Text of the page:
For fun, let’s suppose we live in a magical world where LDK could raise unlimited equity and the industry turned around overnight. In this world, the stock would still be worth much less. Let’s say LDK raises $2.9B, basically putting the company with zero net debt. If it raised this equity at $1.75/share it would then have 1.83B shares. If sales increased by 50% (ignoring the increased working capital and the funding need that would entail) and EBITDA margins increased to 15%, at an 8x EBITDA multiple the shares would be worth $.85, down 58%. If the company could sustainably support net debt/EBITDA of 5x (which it can’t), LDK would have to raise $2B even with its improved fantasy revenue and margins in order to not be distressed. Earlier in 2013, LDK was only able to raise $50M at a $1.20/share valuation.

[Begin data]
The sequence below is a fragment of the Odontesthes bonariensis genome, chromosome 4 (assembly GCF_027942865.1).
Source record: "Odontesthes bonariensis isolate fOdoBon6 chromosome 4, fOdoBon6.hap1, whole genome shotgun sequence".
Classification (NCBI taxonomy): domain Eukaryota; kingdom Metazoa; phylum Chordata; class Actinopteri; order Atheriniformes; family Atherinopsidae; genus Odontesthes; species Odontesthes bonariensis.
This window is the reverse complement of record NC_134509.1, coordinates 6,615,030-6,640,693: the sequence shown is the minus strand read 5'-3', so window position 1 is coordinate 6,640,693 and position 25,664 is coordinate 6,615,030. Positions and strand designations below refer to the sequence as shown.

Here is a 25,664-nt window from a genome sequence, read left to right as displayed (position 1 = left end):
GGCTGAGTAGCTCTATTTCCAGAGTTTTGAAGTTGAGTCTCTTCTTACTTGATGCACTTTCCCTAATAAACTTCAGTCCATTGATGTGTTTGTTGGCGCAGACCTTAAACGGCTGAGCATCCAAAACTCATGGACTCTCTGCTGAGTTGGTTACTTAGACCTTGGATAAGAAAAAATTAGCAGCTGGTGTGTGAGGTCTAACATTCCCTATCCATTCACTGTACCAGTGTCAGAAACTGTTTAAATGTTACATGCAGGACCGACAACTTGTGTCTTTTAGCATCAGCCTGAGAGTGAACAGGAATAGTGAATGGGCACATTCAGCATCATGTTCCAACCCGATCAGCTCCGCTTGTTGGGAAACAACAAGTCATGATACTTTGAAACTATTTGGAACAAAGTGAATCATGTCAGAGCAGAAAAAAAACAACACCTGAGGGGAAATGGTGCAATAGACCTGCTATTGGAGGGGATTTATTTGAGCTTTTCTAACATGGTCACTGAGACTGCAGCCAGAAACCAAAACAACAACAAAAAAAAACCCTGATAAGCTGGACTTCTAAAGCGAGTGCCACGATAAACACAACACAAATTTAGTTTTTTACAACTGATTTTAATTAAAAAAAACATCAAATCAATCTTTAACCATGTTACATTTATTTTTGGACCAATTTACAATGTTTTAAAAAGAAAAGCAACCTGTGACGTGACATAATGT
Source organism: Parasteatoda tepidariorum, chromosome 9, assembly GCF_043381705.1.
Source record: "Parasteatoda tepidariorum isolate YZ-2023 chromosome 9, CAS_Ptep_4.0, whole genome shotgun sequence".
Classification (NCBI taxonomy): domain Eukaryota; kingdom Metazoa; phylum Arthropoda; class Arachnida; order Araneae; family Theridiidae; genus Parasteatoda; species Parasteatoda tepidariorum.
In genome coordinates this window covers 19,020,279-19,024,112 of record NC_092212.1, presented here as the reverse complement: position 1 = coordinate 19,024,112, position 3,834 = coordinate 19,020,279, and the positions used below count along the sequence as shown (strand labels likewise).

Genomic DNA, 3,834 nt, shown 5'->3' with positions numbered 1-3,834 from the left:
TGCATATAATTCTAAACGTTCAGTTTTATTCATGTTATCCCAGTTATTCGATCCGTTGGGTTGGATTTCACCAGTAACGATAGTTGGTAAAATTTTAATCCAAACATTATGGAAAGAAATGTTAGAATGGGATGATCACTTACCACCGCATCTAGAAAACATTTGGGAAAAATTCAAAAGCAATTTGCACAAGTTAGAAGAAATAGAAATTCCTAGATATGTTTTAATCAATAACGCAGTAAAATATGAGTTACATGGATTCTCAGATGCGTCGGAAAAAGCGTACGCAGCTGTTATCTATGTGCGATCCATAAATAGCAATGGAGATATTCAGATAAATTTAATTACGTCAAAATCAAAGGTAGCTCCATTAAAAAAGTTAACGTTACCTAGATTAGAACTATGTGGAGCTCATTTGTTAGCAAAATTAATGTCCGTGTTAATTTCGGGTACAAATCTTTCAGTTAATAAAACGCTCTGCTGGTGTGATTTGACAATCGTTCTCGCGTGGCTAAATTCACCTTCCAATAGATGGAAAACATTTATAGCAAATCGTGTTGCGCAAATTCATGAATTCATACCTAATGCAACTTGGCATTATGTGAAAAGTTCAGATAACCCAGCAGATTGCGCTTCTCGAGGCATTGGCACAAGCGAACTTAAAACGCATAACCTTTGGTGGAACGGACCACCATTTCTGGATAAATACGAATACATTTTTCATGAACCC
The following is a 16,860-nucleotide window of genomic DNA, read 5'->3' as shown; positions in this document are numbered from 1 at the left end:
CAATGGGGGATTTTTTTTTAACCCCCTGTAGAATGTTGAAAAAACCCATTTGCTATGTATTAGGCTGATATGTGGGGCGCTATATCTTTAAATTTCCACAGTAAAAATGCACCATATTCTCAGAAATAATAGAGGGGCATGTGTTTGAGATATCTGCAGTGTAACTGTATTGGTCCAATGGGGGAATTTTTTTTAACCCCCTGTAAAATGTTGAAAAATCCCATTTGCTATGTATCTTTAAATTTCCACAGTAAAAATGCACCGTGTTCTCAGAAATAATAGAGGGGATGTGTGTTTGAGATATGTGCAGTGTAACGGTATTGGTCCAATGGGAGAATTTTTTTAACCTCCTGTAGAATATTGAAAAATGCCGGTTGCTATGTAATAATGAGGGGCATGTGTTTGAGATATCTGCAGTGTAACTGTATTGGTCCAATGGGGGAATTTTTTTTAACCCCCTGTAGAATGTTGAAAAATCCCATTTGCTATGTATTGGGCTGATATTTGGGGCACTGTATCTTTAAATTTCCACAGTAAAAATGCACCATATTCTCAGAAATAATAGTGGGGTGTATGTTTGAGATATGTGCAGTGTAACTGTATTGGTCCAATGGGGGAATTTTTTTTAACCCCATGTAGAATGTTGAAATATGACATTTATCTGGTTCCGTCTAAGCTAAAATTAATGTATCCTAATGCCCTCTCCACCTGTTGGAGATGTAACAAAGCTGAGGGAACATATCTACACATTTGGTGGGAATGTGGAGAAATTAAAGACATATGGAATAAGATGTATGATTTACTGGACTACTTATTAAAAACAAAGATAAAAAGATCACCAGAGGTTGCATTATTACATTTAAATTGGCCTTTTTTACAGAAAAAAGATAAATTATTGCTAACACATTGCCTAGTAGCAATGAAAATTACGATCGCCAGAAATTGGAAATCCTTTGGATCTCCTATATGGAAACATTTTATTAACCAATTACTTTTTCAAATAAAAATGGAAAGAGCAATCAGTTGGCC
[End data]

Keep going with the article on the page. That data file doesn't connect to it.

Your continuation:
The big hope on these stocks is that somehow the Chinese government will bail them out. Even if that happens, I doubt that the equity of these stocks will be saved. This would require the banks/government to take on billions of losses so that western investors can survive with their equity stakes intact. These companies first started getting loans to fund capacity expansion. Then funding was used to cover operating losses. Now any new loans will be used to pay off existing debt. While there is always a temptation for financial institutions to refinance to avoid recognizing bad debts (especially in China), it has gotten to the point where lending additional money to these companies will clearly increase the amount of total loss the banks will take.